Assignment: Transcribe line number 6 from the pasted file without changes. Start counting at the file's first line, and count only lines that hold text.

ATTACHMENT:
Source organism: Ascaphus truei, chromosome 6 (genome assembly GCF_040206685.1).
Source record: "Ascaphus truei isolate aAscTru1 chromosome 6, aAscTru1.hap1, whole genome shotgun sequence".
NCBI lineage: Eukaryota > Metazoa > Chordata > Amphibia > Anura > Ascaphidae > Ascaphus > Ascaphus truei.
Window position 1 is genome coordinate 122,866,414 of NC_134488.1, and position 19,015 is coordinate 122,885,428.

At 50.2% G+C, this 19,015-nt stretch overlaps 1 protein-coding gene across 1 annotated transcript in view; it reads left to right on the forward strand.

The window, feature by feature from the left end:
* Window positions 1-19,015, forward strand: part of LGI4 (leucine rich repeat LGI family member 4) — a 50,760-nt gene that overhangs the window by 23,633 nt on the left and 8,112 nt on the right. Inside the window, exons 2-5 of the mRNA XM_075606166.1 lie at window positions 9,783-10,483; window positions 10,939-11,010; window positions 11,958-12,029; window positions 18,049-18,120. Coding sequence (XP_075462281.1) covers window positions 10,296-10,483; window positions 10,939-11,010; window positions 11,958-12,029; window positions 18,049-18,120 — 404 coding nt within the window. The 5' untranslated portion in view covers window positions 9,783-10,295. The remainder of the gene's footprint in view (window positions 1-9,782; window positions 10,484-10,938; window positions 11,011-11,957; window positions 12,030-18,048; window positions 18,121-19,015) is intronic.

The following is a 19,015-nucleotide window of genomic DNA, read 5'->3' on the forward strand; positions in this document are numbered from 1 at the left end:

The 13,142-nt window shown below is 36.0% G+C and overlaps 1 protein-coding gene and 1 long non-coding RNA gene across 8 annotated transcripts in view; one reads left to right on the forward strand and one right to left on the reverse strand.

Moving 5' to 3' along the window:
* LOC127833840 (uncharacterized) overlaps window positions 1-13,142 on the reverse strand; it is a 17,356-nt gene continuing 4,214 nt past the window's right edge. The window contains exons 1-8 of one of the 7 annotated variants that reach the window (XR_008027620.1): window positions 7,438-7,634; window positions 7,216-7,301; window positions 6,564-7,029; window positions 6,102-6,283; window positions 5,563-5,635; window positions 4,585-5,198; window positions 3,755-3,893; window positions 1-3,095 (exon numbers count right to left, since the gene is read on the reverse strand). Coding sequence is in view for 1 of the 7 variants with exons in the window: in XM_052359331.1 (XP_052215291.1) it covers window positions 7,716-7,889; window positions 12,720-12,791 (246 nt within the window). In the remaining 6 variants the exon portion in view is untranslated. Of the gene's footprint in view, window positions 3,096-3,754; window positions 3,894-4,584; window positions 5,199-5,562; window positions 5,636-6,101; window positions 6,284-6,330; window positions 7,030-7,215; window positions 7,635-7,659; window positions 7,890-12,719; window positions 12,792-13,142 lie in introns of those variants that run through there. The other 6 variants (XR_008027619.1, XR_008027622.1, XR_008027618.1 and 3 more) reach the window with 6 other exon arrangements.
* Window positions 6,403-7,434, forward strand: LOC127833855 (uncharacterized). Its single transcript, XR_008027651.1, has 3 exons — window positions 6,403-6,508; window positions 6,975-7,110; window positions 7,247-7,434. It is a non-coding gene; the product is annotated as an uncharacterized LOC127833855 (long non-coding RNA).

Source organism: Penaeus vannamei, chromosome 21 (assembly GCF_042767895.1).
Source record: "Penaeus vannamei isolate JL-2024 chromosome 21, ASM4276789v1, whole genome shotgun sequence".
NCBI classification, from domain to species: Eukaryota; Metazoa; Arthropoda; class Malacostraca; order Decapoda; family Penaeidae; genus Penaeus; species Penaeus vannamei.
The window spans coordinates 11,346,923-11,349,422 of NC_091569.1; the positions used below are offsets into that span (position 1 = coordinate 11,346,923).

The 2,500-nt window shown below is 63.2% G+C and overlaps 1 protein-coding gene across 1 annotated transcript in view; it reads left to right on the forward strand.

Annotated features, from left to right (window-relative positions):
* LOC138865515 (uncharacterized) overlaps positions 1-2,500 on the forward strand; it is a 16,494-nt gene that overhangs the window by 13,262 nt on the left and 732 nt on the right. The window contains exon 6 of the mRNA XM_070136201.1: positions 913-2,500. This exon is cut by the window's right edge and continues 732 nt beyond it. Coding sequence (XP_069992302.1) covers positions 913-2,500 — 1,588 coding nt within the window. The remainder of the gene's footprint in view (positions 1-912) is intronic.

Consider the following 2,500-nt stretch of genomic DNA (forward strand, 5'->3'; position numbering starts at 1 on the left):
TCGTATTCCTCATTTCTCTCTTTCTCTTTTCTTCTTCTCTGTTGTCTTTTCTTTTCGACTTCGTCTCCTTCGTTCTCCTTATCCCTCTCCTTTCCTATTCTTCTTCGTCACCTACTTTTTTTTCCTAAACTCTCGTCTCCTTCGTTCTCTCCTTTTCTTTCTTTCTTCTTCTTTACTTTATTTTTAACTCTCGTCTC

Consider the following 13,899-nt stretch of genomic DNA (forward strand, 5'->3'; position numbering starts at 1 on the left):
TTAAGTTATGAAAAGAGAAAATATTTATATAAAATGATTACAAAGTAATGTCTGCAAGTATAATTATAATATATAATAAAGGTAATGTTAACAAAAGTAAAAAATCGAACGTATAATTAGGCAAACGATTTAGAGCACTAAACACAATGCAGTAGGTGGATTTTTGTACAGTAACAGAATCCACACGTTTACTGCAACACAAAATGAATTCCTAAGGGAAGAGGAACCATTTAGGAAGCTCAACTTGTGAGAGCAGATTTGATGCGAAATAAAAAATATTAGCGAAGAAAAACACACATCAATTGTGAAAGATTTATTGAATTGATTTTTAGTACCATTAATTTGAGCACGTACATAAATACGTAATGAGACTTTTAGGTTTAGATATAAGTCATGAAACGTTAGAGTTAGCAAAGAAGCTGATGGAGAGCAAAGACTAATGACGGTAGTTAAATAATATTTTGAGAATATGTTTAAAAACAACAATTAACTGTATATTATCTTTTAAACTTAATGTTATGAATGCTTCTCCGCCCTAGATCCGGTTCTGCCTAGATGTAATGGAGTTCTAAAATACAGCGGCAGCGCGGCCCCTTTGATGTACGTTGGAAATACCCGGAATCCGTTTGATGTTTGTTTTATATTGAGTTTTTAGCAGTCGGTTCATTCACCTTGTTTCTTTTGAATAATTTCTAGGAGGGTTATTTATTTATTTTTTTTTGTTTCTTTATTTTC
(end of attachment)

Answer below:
The window, feature by feature from the left end: